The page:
A shorter 2 minute, up-tempo version using weekly stock prices: OGG, Midi – This one is short and to the point, but some of the nuances, like big daily trade spikes are missed.

A longer, 17 minute, version using daily prices: OGG, Midi – This one is a little monotonous at the start, but you can hear Apple come from a tiny instrument in the background to a larger force much better. It also lets you hear some off Apples big trading days.

Bubbles full of lies;

A few things to listen out for:

  • Early on, listen for Microsoft’s speedy accent during the 2000’s tech boom, and an even quicker decline. (About 1:00 in on the quicker version)
  • Apple, has for a long time a consistently low trade volume, however occasionally you will hear loud piano strikes starting from the early 2000’s. (About x minutes in.) These are peaks of stock sale, probably around MacWorld and iPod/Phone/Pad announcements.
  • After about 2005, you can hear Apple and Google slowly rise in volume and stock price, while Microsoft remains in a consistent range throughout the same period. (After 2:00 in the short version)

4 and 20 years of stocks,

The data that all of this was pulled from was the historical stock prices data sets available on Google Finance. Why 24 years worth – because it fit with the theme of the nursery rhyme I was trying to mimic. Its pretty touch and go as to what data you can download from Google Finance, but to be fair, from my understanding this is an issue with the exchanges rather than with Google.

Audio-lised with Py(thon).

So the nitty gritty on how it works:

Its a python script that loops through a set of files of output data from Google Finance and using midiutil creates a Midi file. Each day (or weeks) datapoint is weighted so the values remain within a specific range for a specific instrument and the volumes are adjusted so that each instrument can be detected. Without either of these it really is quite a mish-mash of sound.

This output Midi file is then run through Timidity++ to create an Ogg/Vorbis file. Converting to Ogg is only necessary for consistency, but both the Midi and the Ogg are available.

Future work and ideas

Well the goal is to be able to use a technique like this to listen to large multi-variate datasets, that have either a time dimension, or a continuous dependent variable (heights, weights, etc…). As long as one dimension has values that are relatively evenly and closely distributed with few overlaps and a wide enough spread it should be possible to ‘graph’ probably any dataset meaningfully as audio.

How you can and why you should learn to program.

Often people ask me how I learned to program and why I did. The answer is simple, lots of practice because its a useful skill – and it also helps that I enjoy it.

Not everyone will find programming fun or interesting, however at more than one time people will come up against a problem that computers were made to do. Contrary to popular believe computers are dumb – at least in the sense that they can only do what they are told. What they can do, is they can do these dumb things very, very quickly. So much so, that they can fool you into believing they are smart – more than smart, magic even. In fact, if you are even a mediocre programmer people can become convinced you are a magician.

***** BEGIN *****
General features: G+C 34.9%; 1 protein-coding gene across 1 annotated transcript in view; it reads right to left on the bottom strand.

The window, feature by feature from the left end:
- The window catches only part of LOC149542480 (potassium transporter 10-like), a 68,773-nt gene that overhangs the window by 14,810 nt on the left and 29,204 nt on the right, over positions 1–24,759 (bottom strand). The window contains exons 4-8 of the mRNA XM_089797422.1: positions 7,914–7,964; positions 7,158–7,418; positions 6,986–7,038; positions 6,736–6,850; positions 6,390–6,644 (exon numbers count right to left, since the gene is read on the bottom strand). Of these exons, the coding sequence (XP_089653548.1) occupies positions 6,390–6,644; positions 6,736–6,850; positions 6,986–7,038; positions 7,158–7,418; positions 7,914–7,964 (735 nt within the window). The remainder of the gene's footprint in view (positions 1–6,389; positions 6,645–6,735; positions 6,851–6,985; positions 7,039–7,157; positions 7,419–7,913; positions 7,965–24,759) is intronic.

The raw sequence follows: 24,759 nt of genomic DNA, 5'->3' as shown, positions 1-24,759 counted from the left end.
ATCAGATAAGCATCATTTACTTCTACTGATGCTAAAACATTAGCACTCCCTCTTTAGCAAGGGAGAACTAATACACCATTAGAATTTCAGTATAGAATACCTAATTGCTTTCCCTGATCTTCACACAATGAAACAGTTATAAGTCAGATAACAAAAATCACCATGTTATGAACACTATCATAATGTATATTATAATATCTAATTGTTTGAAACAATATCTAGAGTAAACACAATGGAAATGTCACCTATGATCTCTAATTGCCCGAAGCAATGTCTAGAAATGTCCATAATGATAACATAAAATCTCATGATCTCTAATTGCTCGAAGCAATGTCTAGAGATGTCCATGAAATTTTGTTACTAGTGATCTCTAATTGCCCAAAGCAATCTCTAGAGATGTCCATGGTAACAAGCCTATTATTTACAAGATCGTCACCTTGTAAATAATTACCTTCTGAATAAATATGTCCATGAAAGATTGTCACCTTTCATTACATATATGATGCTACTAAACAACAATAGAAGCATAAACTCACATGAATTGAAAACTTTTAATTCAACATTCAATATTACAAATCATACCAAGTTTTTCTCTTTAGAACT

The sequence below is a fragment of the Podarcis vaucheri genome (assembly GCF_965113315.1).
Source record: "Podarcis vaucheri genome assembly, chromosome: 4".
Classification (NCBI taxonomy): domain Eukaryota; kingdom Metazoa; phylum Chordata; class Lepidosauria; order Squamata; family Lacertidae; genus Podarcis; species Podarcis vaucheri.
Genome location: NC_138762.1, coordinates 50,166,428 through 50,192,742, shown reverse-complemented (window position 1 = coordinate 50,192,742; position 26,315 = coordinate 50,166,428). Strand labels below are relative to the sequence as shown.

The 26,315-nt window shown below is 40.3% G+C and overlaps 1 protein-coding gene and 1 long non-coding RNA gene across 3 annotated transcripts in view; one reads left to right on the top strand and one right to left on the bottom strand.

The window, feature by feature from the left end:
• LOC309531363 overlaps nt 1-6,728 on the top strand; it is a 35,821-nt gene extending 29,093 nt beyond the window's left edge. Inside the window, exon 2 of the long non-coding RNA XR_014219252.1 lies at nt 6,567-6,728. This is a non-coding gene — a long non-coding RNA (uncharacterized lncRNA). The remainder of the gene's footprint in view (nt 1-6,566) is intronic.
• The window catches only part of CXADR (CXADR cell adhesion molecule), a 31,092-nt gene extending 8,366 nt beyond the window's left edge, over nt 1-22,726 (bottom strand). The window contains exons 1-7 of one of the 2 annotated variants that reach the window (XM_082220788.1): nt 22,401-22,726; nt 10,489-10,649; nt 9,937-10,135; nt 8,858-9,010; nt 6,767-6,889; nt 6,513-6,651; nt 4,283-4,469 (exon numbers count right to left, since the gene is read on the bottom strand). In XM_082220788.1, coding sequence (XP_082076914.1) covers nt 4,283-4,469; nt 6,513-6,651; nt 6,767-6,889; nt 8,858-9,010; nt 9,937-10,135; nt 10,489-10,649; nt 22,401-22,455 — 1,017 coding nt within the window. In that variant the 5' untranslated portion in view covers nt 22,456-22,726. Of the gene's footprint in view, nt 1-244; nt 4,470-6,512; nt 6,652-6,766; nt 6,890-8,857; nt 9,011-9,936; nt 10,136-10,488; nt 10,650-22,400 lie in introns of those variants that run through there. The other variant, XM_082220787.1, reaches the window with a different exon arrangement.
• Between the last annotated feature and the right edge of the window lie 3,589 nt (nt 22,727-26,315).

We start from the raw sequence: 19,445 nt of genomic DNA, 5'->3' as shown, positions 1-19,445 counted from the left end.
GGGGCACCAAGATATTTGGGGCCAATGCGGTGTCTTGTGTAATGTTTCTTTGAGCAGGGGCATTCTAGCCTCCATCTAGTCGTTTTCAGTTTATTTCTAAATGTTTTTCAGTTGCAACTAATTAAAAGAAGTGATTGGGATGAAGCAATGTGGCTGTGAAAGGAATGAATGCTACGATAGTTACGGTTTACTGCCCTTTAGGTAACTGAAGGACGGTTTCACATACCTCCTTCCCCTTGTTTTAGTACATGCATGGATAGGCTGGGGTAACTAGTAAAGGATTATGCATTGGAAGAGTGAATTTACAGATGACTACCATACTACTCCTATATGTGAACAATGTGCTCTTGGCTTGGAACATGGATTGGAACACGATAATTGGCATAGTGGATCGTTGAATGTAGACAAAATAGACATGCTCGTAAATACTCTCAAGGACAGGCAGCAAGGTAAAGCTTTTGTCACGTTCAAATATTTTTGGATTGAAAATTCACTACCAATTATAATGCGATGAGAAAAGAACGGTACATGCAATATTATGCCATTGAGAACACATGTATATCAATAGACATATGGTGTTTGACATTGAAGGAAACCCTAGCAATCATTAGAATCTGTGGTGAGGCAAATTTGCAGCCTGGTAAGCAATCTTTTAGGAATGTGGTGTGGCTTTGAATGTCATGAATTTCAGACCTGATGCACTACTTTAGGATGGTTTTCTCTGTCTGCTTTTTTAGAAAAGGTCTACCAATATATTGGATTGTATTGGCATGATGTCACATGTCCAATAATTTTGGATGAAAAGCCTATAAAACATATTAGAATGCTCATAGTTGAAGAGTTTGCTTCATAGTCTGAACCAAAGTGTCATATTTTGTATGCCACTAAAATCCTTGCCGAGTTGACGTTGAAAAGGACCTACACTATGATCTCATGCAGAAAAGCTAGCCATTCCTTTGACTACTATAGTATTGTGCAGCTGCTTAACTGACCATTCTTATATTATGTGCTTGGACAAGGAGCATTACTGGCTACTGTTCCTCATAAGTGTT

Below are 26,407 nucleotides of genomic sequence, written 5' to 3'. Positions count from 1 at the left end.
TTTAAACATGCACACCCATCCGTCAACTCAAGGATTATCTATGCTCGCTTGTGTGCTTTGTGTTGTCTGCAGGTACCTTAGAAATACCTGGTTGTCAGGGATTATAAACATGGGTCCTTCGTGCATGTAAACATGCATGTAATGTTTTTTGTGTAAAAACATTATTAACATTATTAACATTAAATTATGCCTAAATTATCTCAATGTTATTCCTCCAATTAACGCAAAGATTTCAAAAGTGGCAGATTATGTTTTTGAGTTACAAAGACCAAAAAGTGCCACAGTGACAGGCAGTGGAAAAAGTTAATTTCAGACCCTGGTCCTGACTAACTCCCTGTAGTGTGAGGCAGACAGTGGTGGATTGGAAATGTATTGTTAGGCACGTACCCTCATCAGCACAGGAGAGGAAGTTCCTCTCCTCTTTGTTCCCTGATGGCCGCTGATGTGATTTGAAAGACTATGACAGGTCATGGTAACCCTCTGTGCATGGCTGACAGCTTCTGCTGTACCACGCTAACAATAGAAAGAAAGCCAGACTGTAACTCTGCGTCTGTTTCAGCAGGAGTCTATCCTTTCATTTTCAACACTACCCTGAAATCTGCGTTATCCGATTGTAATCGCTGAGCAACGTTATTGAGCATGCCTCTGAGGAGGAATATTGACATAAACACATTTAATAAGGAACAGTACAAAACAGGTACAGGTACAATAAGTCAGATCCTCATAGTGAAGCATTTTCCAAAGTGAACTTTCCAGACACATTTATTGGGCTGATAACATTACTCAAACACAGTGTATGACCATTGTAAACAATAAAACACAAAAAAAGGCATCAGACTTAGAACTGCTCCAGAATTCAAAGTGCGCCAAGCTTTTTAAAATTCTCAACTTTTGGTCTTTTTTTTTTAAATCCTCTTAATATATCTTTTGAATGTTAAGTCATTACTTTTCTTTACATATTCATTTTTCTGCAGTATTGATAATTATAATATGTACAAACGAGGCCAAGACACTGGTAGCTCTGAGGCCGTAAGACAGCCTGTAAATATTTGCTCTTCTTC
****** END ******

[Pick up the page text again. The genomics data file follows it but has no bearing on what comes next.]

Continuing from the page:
So why should you learn to program?

Mostly, because your time is valuable. Not to me, but to you. Unlike a computer your time is finite, and if you can make a machine that can give you more time to do something, isn’t that in your interest? Even if it isn’t in work, if its just sorting your taxes, or writing a script to check your email for you, there are plenty of small, repetative tasks that you probably do that a machine can do quicker. If you enjoy doing repetitive tasks, then there isn’t much I can do for you. But if you want to spend more time understanding why you do these things, then read on…

Where do you begin?

Well, I think, there are 3 programs every one must be able to write. Because if you can write these 3 programs and adapt them to your needs, you can do most big, boring tasks that will come your way.

There are 3 programs you need to learn to start to become a programmer and as I explain them, I’ll show you a brief example to edit and play with and ultimately understand what is going on. These examples are written in Python, a free programming language with a very user friendly syntax.

Hello, World!

“Hello world” is traditionally the first program many new programmers will write. It is simple, when the program is run the computer prints “Hello, World!”. In essence, this simple program introduces programming syntax and demonstrates how to display text to a user.

print "Hello, World!"

There isn’t much to this, but its a starting point. It teaches you some basic syntax and with a lot of languages understanding syntax is important – computers don’t speak English and to make them useful you need to learn to talk to them, more than the other way around.

Simple user interaction

The second is a simple string manipulator. This goal is to create a simple, persistent user interface, with some error checking that fulfills a task. Here we see an example that does actions on a given string based on a command given to it.

while True:
        input = raw_input("> ")
                cmd,text = input.split(":",1)
                if cmd == "uc":
                        print text.upper()
                elif cmd == "lc":
                        print text.lower()
                elif cmd == "rev":
                        print text
                elif cmd == "quit":
                        print "Bye"
                        print "Command not recognised"
                print "Syntax error: enter a command, a colon (:), then a string"